MIDTOWN, Manhattan (PIX11) — City workers and volunteers will fan out across New York City’s five boroughs on Tuesday night and into the wee hours of Wednesday morning for the annual count of homeless individuals living on the streets and subways.

The annual HOPE count, as it is called, comes at a precarious time. Shelters and city services are being overwhelmed by a flood of migrants being bused up from the southern border. Mayor Eric Adams said the shelter system has been stressed.

“The number has reached over 70,000, unprecedented, never before in the history of our counting,” said Mayor Eric Adams.

The city concedes homeless services are being strained by the flood of more than 41,000 migrants who’ve come to New York from the southern border during the last year. But the Adams administration said the surge of migrants is not forcing more people into street homelessness. He said the city is abiding by all right to shelter laws.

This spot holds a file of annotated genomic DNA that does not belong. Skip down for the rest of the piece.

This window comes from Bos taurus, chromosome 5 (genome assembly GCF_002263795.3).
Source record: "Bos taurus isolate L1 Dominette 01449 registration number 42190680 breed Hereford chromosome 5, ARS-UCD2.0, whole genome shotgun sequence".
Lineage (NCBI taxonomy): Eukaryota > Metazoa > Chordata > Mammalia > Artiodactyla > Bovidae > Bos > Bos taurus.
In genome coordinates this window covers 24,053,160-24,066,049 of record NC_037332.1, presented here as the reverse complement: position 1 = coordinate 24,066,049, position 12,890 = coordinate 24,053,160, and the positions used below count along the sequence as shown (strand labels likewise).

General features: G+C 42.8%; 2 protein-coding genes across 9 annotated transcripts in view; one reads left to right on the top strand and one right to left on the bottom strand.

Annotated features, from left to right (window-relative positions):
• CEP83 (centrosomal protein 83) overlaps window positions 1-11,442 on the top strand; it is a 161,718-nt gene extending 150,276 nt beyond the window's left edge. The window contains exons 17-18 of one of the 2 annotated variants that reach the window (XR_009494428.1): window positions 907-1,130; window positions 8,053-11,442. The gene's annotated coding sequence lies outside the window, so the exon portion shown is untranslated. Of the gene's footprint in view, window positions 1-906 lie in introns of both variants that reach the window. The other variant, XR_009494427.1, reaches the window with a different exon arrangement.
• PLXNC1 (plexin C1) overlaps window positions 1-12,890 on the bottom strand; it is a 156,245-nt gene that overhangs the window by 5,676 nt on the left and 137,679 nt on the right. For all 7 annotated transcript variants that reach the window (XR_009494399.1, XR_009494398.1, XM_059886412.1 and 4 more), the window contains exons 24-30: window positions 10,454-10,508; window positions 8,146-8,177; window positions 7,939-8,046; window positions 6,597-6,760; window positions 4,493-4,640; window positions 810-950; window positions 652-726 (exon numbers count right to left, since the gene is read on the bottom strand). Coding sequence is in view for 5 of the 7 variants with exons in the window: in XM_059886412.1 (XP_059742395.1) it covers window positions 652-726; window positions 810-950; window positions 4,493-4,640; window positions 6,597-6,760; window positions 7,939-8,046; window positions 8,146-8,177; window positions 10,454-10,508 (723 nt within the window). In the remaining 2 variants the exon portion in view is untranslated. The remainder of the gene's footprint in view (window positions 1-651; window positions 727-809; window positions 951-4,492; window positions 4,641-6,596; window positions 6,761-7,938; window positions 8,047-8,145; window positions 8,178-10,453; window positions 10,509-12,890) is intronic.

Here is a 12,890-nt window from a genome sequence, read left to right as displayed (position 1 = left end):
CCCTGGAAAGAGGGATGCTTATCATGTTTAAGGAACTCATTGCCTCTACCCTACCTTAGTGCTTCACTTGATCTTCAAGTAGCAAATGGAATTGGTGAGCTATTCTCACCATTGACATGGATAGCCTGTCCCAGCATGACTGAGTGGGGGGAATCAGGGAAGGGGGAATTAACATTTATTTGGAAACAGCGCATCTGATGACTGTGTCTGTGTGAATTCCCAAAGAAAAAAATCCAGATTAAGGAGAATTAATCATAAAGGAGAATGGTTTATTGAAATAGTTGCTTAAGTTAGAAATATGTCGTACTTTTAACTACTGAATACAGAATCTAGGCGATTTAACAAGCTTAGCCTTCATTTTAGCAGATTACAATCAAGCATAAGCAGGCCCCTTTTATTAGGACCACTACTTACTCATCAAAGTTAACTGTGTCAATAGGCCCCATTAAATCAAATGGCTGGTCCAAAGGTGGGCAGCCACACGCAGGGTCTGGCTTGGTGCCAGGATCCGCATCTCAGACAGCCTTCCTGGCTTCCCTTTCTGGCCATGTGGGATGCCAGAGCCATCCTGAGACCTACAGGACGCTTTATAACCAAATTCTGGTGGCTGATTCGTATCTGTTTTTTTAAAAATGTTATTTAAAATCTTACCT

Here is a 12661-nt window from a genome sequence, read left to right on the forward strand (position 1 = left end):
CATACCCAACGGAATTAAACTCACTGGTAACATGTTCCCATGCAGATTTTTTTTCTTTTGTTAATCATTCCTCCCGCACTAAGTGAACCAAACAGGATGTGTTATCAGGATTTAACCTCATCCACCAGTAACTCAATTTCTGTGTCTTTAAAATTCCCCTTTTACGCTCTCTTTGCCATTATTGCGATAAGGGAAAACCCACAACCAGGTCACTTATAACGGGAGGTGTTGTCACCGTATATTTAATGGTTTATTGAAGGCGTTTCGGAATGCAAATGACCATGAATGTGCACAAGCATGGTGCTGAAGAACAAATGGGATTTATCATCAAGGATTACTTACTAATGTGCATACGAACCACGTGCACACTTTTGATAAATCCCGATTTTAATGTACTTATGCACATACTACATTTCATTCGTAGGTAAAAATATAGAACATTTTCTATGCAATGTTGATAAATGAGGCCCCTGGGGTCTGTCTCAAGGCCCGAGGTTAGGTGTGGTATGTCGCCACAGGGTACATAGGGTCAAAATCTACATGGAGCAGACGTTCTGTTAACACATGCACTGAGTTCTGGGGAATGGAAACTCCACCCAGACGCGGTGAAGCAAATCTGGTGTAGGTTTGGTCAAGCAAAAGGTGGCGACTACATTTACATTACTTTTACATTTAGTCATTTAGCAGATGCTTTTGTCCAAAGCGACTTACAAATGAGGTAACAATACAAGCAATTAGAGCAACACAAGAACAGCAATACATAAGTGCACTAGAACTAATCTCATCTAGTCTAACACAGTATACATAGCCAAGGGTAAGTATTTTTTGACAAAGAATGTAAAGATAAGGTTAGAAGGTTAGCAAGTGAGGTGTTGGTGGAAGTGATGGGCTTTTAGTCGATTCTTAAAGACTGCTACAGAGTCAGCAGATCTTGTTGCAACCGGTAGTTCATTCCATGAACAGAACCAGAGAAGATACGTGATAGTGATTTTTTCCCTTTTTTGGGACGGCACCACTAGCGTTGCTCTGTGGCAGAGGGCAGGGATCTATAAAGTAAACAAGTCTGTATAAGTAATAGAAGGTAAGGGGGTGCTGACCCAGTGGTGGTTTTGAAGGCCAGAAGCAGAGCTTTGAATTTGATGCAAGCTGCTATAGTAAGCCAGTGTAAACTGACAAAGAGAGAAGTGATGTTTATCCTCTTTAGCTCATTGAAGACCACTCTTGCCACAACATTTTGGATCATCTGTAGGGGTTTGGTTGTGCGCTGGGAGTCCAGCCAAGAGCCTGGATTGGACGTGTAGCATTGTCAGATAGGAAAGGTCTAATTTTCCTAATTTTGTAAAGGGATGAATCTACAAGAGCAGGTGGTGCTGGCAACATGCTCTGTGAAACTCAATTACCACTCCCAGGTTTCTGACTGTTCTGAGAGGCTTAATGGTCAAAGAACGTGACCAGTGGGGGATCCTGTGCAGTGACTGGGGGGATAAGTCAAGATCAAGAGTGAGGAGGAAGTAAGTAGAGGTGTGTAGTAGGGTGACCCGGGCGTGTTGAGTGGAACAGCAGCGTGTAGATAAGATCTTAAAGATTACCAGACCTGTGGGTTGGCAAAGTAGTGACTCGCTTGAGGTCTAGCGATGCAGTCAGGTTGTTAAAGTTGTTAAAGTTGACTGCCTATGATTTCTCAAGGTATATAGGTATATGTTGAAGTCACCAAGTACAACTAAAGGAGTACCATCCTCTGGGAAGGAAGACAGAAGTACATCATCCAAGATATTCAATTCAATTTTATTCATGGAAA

The HOPE count may be a test of that claim.

Two years ago, the city estimated there were more than 2,300 people living on the streets. It was a lower number than expected, likely because homeless individuals were offered hotel rooms during the pandemic.

The HOPE Count number spiked back up closer to pre-pandemic levels of more than 3,400 last year. Moreover, 2023’s results will likely be more thorough due to the city using volunteers to do outreach overnight for the first time since the pandemic began.

The HOPE Count is not without controversy. The Coalition for the Homeless says this annual survey historically undercounts people and is of little value.

The city argues it’s an important snapshot, and fulfills a federal requirement. The results are usually released over the summer.